July 29, 2014 1 Photo

  • svw-Hepatitis.jpg Hepatitis vaccinations important today

    The phrase “back to school” may be disdained by kids for many reasons, including a trip to the doctor’s office to update immunizations.
    But hepatitis cases in Oklahoma provide a good example of why these vaccinations are important.
    “There was a time when Hepatitis A was just crazy in Oklahoma. The state was actually known for it,” said Becky Coffman, an epidemiologist with the Oklahoma Health Department’s Acute Disease Service.

    July 29, 2014 1 Photo

  • hood-raymond.jpg One man caught, another sought after foot chase

    Two people tried to escape sheriff’s deputies, and one was successful, after a traffic stop on U.S. Highway 62 last weekend.
    Deputy Bryan Qualls was on the highway when he noticed a red Chevrolet Avalanche matching the description of a truck that had been spotted at the scene of a recent burglary.

    July 29, 2014 1 Photo

  • Detectives investigate deaths of two elderly residents

    Incident may be murder-suicide

    Tahlequah police detectives believe the deaths of two elderly Cherokee County residents are part of a murder-suicide that took place July 24-25.

    July 29, 2014

  • ts-Tax-free-main.jpg Shopper's delight

    Tax-free weekend coming up Aug. 1-3, just in time for back-to-school savings

    Attention, shoppers: Oklahoma’s Tax-Free Weekend is coming up, beginning at 12:01 a.m., Friday, Aug. 1.

    July 28, 2014 2 Photos

  • ballard-amanda.jpg Woman pleads no contest to molestation

    A Tahlequah woman accused of having more than 20 sexual encounters with a 13-year-old boy has pleaded no contest in exchange for a 15-year prison sentence, though 10 years have been suspended.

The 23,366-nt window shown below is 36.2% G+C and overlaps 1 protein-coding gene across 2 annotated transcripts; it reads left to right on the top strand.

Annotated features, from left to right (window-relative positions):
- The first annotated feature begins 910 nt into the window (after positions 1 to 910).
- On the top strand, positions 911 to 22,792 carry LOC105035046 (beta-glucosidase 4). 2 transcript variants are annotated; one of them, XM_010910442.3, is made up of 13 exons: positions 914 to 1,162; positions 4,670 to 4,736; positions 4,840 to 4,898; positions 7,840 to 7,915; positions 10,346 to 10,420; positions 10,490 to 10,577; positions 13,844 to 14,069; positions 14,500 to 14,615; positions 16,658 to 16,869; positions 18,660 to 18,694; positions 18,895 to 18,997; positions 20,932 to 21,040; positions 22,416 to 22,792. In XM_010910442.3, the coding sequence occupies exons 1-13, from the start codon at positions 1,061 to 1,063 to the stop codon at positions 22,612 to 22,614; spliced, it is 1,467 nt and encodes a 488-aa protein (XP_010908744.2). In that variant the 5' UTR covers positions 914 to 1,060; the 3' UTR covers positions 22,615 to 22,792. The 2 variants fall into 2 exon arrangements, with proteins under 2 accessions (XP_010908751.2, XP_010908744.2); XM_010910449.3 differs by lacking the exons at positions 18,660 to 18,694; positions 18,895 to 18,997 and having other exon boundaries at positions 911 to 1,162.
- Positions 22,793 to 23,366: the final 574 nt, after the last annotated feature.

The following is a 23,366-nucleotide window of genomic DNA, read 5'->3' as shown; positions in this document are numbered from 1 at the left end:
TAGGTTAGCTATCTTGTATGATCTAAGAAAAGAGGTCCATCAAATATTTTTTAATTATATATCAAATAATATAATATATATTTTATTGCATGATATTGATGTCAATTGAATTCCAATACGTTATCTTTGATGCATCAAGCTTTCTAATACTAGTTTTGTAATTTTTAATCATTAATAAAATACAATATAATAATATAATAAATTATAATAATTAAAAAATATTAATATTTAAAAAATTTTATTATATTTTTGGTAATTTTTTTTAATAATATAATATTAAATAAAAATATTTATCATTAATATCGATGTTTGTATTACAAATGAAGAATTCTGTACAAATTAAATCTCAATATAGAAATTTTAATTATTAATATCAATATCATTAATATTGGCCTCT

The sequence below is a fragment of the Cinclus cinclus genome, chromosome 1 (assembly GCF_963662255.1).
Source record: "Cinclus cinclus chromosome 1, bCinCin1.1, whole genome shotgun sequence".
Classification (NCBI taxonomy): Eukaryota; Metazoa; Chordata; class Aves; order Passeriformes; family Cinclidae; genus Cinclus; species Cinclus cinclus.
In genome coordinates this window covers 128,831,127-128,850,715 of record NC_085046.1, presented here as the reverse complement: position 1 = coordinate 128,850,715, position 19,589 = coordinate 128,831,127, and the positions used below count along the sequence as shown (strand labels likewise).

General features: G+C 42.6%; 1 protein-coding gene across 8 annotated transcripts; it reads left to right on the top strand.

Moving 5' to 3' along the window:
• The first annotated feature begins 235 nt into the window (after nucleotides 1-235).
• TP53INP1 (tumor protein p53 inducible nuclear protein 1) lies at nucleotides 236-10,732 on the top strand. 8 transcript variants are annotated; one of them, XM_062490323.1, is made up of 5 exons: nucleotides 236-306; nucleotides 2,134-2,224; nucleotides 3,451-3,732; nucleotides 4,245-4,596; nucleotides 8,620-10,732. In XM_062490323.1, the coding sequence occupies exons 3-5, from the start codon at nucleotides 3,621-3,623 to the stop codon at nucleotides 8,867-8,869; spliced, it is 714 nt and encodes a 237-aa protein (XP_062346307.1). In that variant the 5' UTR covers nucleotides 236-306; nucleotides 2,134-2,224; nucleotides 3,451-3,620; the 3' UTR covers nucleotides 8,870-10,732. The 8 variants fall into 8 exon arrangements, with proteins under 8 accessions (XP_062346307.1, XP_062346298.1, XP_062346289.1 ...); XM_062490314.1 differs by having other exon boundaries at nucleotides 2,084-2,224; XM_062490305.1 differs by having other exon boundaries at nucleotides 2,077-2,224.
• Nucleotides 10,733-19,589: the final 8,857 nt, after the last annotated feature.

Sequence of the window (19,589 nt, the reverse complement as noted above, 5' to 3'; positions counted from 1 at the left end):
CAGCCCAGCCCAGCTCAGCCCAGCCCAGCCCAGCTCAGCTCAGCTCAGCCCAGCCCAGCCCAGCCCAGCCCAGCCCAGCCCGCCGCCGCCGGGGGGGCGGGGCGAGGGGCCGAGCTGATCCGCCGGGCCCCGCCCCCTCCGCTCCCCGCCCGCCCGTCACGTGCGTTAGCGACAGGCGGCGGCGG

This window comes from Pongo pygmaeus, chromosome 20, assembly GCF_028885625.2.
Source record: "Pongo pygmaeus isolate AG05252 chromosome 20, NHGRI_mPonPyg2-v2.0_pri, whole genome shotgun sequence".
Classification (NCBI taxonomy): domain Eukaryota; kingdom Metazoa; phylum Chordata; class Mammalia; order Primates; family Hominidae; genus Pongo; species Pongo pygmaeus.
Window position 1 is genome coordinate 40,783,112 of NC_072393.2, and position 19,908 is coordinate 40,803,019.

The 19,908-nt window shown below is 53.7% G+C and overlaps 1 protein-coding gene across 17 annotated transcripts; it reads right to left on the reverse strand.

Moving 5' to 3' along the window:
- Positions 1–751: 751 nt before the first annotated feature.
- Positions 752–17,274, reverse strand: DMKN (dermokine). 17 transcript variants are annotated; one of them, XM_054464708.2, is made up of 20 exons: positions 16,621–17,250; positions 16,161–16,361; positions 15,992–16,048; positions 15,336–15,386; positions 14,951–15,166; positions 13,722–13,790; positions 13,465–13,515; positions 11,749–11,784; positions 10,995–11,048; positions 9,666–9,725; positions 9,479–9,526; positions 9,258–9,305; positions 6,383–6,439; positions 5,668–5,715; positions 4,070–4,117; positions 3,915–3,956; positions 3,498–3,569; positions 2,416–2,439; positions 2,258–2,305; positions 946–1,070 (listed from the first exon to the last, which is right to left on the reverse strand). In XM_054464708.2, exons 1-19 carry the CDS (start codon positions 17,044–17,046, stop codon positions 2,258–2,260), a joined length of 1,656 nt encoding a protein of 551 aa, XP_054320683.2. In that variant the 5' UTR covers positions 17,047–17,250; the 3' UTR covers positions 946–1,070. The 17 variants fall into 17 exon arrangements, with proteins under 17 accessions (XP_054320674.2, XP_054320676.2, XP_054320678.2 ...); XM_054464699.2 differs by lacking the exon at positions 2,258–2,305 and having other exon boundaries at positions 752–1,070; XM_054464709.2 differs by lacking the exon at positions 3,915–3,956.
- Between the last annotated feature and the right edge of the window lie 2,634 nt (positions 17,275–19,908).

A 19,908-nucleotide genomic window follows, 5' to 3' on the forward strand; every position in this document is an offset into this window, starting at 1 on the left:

July 28, 2014 1 Photo

  • svw-arch-society.jpg Archaeologist: Spiro Mounds may have been ancient music haven

    People gathered from across the country at the “center of the universe,” bringing with them different styles of music and instruments, each thought to have its own power and importance.
    This could be the description of a modern music festival, but to Jim Rees, it is a picture of the Spiro Mounds 1,000 years before Columbus came to the Americas.

    July 28, 2014 1 Photo

  • Two headed for trial for conspiracy to kill judge and others

    Two of the four people accused of conspiring to kill a Cherokee County judge and several other targets were bound over for trial Friday following a preliminary hearing in Tahlequah.

    July 28, 2014

  • Woman accused in embezzlement sought for arrest

    Court officials have issued a bench warrant for a woman who previously pleaded to embezzling more than $40,000 while she worked for Tahlequah attorney Park Medearis.

    July 28, 2014

Poll

Do you believe school administrators and college presidents in Oklahoma are paid too much?

Strongly agree.
Somewhat agree.
Somewhat disagree.
Strongly disagree.
Undecided.
     View Results
Tahlequah Daily Press Twitter
Follow us on twitter
AP Video
Raw: Japanese Soldiers Storm Beach in Exercises Raw: Weapons Fire Hits UN School in Gaza Raw: Rocket Launches Into Space With Cargo Ship Broken Water Main Floods UCLA Two Women Narrowly Avoid Being Hit by Train In Virginia, the Rise of a New Space Coast New Sanctions on Key Sectors of Russian Economy Crayola Announces Family Attraction in Orlando US Ready to Slap New Sanctions on Russia Kerry: Not Worried About Israeli Criticism Boater Rescued From Edge of Kentucky Dam Girl Struck by Plane on Florida Beach Dies Rodents Rampant in Gardens Around Louvre House to Vote on Slimmed-down Bill for Border Looming Demand Could Undercut Flight Safety Raw: 2 Shells Hit Fuel Tank at Gaza Power Plant Raw: Massive Explosions From Airstrikes in Gaza Giant Ketchup Bottle Water Tower Up for Sale Easier Nuclear Construction Promises Fall Short Kerry: Humanitarian Cease-fire Efforts Continue
Stocks